Blue sky and forty degrees today. That meant go out into the snow. The Ice Age Trail is beautiful in winter, beautiful in summer, and slushily beautiful when weather is above freezing in February. I am fortunate to have a segment of the trail on county highway PD near my home.
I was prepared for several scenarios. I took snowshoes, two pairs of boots, and one pair of walking shoes. Also one jacket that proved to be too warm. One look at the parking lot and the trail suggested that I leave the snowshoes in the car. Not enough snow. Too much snow to go without boots.
Trudging up and down hills in slush is work. It also is invigorating. Right away I saw a beautiful springer spaniel walking a man. Then, when farther uphill, I looked over the panorama of city development that is very near the trail, but far away enough to not interfere with the rural character. A small woods provided some variety. Since I didn’t want to slide downhill at the far end of the woods, I turned around and reversed my direction. I walked until the winter coat seemed superfluous. As I said, walking in slush is work.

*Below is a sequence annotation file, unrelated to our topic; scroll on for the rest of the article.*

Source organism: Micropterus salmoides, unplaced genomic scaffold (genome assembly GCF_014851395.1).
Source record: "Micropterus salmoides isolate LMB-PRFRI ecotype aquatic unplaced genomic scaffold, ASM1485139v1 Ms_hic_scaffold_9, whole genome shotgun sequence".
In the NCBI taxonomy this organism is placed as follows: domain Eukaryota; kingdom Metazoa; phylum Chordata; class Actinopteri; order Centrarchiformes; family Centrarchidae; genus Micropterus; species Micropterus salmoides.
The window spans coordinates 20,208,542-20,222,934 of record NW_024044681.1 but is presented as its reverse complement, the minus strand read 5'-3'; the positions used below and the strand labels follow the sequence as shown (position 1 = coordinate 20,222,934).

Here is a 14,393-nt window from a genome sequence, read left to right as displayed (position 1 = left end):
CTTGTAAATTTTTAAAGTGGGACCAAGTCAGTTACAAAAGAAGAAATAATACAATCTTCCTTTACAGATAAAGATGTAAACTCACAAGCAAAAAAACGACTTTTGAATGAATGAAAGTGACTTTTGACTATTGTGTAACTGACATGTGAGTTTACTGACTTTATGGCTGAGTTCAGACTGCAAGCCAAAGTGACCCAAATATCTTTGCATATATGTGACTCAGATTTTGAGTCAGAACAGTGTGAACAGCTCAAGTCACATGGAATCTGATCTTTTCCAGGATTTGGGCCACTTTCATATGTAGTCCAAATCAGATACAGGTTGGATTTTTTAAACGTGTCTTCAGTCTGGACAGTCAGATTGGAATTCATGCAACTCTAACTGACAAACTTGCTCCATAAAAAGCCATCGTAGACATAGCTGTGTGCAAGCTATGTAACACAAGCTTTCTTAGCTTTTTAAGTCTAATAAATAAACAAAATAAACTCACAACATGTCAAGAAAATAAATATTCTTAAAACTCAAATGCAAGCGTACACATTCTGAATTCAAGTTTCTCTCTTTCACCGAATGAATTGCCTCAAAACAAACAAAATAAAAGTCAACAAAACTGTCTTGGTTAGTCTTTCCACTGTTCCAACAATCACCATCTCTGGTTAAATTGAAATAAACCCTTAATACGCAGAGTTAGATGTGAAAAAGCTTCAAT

The high grasses on the fields manifest a great number of colors; some are golden, some are more brown or more gray. It’s winter beauty that often goes unseen. Who cares about grass, especially when it is three feet tall? Apparently I do. The snow is heavy and white, with gray slush. In some places the ground is evident. That’s winter in all its variety and wonderfulness.
You don’t know what the Ice Age Trail is? Go to your favorite search engine and type Ice Age Trail and Wisconsin. Or try this: dnr.wi.gov/org/land/parks/specific/iceagetrail/. The trail is part of a national trail system, with many segments in Wisconsin.